Berlin has a long history as an LGBT hotspot. Dating back to the flamboyant 1920s, in the age of true cabaret, the city attracted a diverse and international group of LGBT individuals, many famously documented in Christopher Isherwood’s stories. Through the turbulent global events of the 20th century, Berlin has risen again as one of the world’s leading hotspots for LGBT travelers. Thanks to nonstop nightlife and a diverse, friendly and sprawling community of cultures, the city today is an exciting destination full of surprises, history and a revival of new queer things to see and do. My LGBT Guide to Berlin:
What to Do
The site of some of the 20th century’s most important historical moments, Berlin has enough history to last a lifetime. In the heart of the city, major tourist attractions like Brandenburg Gate, the Holocaust Memorial to the Murdered Jews of Europe and the Reichstag are easy and important to visit — and can be seen within a short walking tour. But don’t miss some of the other lesser-known tourist sites, and equally important ones (especially for LGBTQ visitors), such as the Memorial to Homosexuals Persecuted Under Nazism located just inside the Tiergarten park. The memorial features a rotating video of same-sex couples kissing, hidden inside a large, grey stele. It’s one of three similar memorials in Germany; the other two are in Cologne and Frankfurt.
For more about Berlin’s gay history, the Schwules Museum is one-of-a-kind. It was one of the world’s first museums dedicated to documenting LGBT history and features a permanent collection of LGBT art as well as special exhibitions focused on important LGBT figures and historical moments.
Berlin’s sprawling city size means that there are many different neighborhoods each with their own distinct character and things to do. Schöneberg is Berlin’s historic gay neighborhood—it’s where many LGBT individuals have congregated and lived since the 1920s, though today Berlin’s LGBT culture can be found across the city. In Schöneberg, around Nollendorfplatz, you’ll find plenty of LGBT-owned businesses, restaurants and shops; it’s also where the annual Lesbisch-schwules Stadtfest takes place each summer.
Where to Eat, Drink and Party
While Berlin’s Schoneberg neighborhood has the gay history, most of Berlin’s best LGBT-themed parties, cafes and events are actually these days in the more trendy and hipster neighborhoods of Kreuzberg and Neukölln. Try the lesbian-owned Facciola bar and restaurant for top-quality Italian foods, snacks and wine, plus a lively atmosphere on weekends. Or in Kreuzberg, Südblock is a queer café and club which serves a vegan brunch on weekends during the day and turns into an indie club at night with drag shows, special events and themed parties.
Möble Olfe is one of Berlin’s popular gay bars, a place for scruffy hipster men on Thursdays, with a ladies night each Tuesday and a mixed crowd the rest of the week. And the legendary Roses bar on Oranienstrasse stays open all night with rambunctious crowds filling the tiny space lined with pink, fluffy walls—the height of kitsch.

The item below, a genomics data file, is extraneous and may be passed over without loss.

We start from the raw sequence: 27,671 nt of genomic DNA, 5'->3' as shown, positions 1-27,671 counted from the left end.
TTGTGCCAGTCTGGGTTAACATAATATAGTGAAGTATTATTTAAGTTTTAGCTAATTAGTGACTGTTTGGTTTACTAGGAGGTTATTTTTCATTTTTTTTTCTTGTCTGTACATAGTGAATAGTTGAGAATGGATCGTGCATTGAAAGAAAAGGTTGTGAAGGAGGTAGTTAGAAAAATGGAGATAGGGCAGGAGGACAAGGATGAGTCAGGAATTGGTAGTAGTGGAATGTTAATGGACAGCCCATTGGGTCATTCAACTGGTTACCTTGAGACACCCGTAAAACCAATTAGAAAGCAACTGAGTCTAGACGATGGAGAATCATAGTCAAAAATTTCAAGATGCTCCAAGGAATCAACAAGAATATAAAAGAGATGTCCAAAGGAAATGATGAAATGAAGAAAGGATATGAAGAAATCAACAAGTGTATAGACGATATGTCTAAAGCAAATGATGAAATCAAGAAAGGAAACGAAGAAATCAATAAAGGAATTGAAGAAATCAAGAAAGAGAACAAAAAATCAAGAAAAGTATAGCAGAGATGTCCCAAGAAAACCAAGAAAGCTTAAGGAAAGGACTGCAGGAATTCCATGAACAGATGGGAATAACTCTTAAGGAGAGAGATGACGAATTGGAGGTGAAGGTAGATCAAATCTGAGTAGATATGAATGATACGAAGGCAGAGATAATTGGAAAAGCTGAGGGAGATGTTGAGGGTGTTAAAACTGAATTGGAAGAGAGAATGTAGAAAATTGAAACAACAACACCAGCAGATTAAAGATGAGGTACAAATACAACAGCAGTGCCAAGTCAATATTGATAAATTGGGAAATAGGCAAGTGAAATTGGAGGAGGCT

In Schöneberg you’ll find a lot more fetish clubs, but Hafen, Heile Welt and Tom’s Bar are all relatively tame bars worth checking out with fun club nights, cool crowds and the occasional dark room in the basement.
Berlin’s nightlife doesn’t stop with bars, though, and the nightclubs in Berlin generally stay open all weekend. The big techno clubs like Berghain have been LGBT hotspots since opening, but many new monthly queer techno parties have popped up over the past decade. Look out for the Gegen party at KitKatClub, a bi-monthly queer party where you can expect a mix of men and women in various layers of clothing. Cocktail d’Amour is one of the latest parties on Berlin’s queer nightlife scene with mostly men taking over the garden at Greissmüle. And then there’s SchwuZ, one of Berlin’s long-running LGBT clubs and one of the most welcoming places for everyone. Themed parties take place at SchwuZ each weekend, as well as regular drag shows and music gigs by local and traveling LGBT bands.
Where to Stay
Many of Berlin’s best hotels are located in Mitte, centrally located and easily accessible via public transportation to all of Berlin’s best tourist attractions. The Circus Hotel at Rosenthaler Platz is a basic accommodation, great for those on a budget, and walking distance to Berlin’s best shopping around Hackescher Markt.
With a bit more of a budget, the Michelberger Hotel offers beautifully designed rooms at an affordable price. And their ground floor bar and restaurant serves all bio/organic foods and even hosts the occasional surprise music gig by traveling artists. Try their locally brewed beers or even their custom-branded coconut water. The lobby, decorated with furniture and lamps made out of books, is a popular gay hangout for both locals and tourists.
Also in Mitte, the COSMO Hotel Berlin offers stylish rooms with balconies overlooking the iconic Berlin skyline (views of the TV Tower and Berliner Dom). Centrally located and walking distance to Berlin’s Museum Island, it’s a great place to discover Berlin’s best museums. Museum Island is a UNESCO World Heritage Site where you’ll find the Pergamon Museum and the Deutsches Historisches Museum (which has previously put on exhibitions focused on LGBT issues in Germany). Also nearby is the Maxim Gorki Theater—a small, independent theater company that puts on contemporary performances related to social issues such as feminism and LGBT rights—often with English subtitles, even!
Find our LGBT Guide to Berlin in German here.